OLE Attachments and Record Notes

David Meego - Click for blog homepageThis is a reposting of an article I originally wrote on my Developing for Dynamics GP blog.

While working on a recent support case, I was asked again about how Notes work and in particular the OLE attachments.  In the previous post, Understanding Notes and the Note Index field, we discussed where the next Note Index value comes from. In this post, we will discuss how the record notes are created and where the OLE attachments are stored.

So, starting at the beginning…. Every time a new Master record or Transaction record is created in a Microsoft Dynamics GP Company, the next Note Index value for the company is read, incremented and saved.  The read value is then assigned to the new record.  This means that a Note Index value is used even if a note is not yet created.  If a record note is created for that Master or Transaction record, it will add a record into the SY_Record_Notes_MSTR (SY03900) table using the previously assigned Note Index value as the primary key.

If the OLEPath setting in the Dex.ini configuration file is correctly defined, the paper clip icon will be available to allow the addition of OLE attachments to the note.  If the paper clip does not appear, please check the following:

  • The OLEPath Dex.ini setting points to a shared folder for ALL workstations, you can use a shared drive letter (eg: G:DynamicsNotes) or a UNC pathname (eg: \ServerDynamicsNotes).
  • The OLEPath Dex.ini settings ends with a backslash.
  • The OLEPath Dex.ini setting points to a folder which exists and has read/write/create access to it and all sub folders.
  • The folder pointed to by the OLEPath Dex.ini setting contains a folder for each company using the Intercompany ID (SQL Database name) as the folder name.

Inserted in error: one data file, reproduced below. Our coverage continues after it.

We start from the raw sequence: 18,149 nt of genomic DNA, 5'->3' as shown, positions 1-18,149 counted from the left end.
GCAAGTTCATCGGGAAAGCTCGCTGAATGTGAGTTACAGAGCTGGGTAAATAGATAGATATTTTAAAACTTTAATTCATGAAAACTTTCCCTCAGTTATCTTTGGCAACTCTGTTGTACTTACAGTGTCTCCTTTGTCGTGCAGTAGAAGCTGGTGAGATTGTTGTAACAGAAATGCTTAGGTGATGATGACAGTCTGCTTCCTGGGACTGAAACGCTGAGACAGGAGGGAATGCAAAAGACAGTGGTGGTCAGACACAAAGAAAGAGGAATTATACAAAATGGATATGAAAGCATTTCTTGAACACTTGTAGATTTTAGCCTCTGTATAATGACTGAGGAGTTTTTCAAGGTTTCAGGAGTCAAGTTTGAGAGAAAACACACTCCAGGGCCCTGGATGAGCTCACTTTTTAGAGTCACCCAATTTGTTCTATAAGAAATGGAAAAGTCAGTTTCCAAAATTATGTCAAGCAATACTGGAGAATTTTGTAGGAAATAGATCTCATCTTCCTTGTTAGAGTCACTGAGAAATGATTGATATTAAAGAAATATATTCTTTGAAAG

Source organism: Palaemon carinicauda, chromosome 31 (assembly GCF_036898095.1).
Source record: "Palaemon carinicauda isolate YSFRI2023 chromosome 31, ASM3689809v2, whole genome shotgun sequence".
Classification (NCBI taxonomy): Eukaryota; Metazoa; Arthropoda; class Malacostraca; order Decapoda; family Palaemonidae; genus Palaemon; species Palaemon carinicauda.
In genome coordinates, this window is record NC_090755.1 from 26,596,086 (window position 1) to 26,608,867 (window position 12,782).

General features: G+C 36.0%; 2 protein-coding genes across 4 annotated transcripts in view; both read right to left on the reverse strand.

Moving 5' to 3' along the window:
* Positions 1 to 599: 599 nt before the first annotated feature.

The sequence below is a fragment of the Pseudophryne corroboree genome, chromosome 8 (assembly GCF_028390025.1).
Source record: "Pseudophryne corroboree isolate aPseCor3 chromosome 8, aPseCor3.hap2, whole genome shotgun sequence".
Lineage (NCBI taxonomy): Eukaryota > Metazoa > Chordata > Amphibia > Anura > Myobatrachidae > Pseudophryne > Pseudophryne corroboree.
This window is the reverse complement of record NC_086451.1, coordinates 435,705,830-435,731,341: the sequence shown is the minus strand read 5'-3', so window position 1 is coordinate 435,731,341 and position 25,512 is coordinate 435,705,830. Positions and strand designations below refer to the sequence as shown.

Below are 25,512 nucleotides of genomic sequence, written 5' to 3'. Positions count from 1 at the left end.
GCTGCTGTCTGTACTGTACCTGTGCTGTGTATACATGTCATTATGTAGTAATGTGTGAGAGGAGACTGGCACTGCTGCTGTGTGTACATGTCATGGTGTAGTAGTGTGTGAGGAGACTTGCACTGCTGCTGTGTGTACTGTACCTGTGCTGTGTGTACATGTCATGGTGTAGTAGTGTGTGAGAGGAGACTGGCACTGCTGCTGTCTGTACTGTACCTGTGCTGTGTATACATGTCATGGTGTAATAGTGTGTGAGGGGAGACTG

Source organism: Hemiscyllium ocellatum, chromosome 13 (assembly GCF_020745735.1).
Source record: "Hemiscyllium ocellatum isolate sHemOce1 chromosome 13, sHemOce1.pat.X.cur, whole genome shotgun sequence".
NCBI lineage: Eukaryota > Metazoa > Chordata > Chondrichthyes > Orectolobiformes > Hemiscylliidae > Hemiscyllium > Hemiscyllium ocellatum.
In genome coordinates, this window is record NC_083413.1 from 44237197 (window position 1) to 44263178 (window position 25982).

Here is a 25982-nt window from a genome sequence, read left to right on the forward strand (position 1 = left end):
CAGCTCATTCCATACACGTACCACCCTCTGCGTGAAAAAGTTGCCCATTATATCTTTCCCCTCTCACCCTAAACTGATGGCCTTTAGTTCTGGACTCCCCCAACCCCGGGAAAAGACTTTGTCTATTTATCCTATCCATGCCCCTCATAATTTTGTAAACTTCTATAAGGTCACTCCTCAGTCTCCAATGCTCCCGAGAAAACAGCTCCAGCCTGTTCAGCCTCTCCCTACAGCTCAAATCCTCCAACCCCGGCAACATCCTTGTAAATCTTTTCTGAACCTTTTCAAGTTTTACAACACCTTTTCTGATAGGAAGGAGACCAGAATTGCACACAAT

• Each company folder contains a folder called OLENotes.

When you click on the paper clip icon the Contain.exe program is opened. This program provides an OLE Container that is associated with the record note. OLE stands for Object Linking and Embedding, in our case it refers to how we can either create a link to an object (file) or embed the entire file into the OLE Container.  Using a link saves hard disk space, but does require the linked file to remain in the same location. It also means the file can be updated and all links pointing to the file will always point to the latest version. Embedding the file uses more hard disk space and makes a static copy of the file at the time it was embedded. It is self contained and keeps the historic contents of the attachment.

Any linked or embedded attachments are stored in an OLE Container file which is named using a 8 character hexadecimal representation of the Note Index value with no extension. Whether there is an OLE attachment associated with a record note is not stored at the SQL database level.  The application checks for the attachment container file when the note window is opened for a particular Note Index value.  In the situation where an OLE attachment is added to a note without any characters being stored in the note’s text field, the system will add the text “OLE Link present.”.  This is so we will show that there is a note attached when looking at the master or transaction record.

The question that I am asked often is “What is the full path for a OLE Container file for a given Note Index?”.  So below is how the path is generated:

{OLEPath Dex.ini} + {Intercompany ID (DB Name)} + “OLENotes” + {Note Index in 8 digit hexadecimal}

Below is some example Dexterity sanScript that shows how to generate the full path to the OLE Container file:

Dexterity Code Example

local string OLE_Pathname;
local 'Note Index' Note_Index;

Note_Index = 1.0; {Add Note Index value or field here }

OLE_Pathname = Path_MakeGeneric(Defaults_Read(PATHNAME_OLE_KEY)) +
'Intercompany ID' of globals + SLASH +

warning Path_MakeNative(OLE_Pathname);

Note: The Utility_ConvertLongTo8CharHex() function library command is not documented in the Dexterity help file.

Below is an example T-SQL query which shows the Note Index in hexadecimal.  As SQL can’t read the Dex.ini setting, it is not possible to generate the full path, but this will at least give the file name.

SQL Code Example


convert(binary(4),cast(N.NOTEINDX as integer)) as OLEPATH, N.*
from SY03900 N 


Note: You will need remove the “0x” from the OLEPATH column to leave the 8 hexadecimal digits.

For other posts on the topic of Notes and OLE Attachments see the following posts:

Hope this is useful.


02-Feb-2010: Added links to related posts.

05-Feb-2010: Added link to post on Fixing missing Note Index values.

This article was originally posted on the Developing for Dynamics GP Blog and has been reposted on http://www.winthropdc.com/blog.

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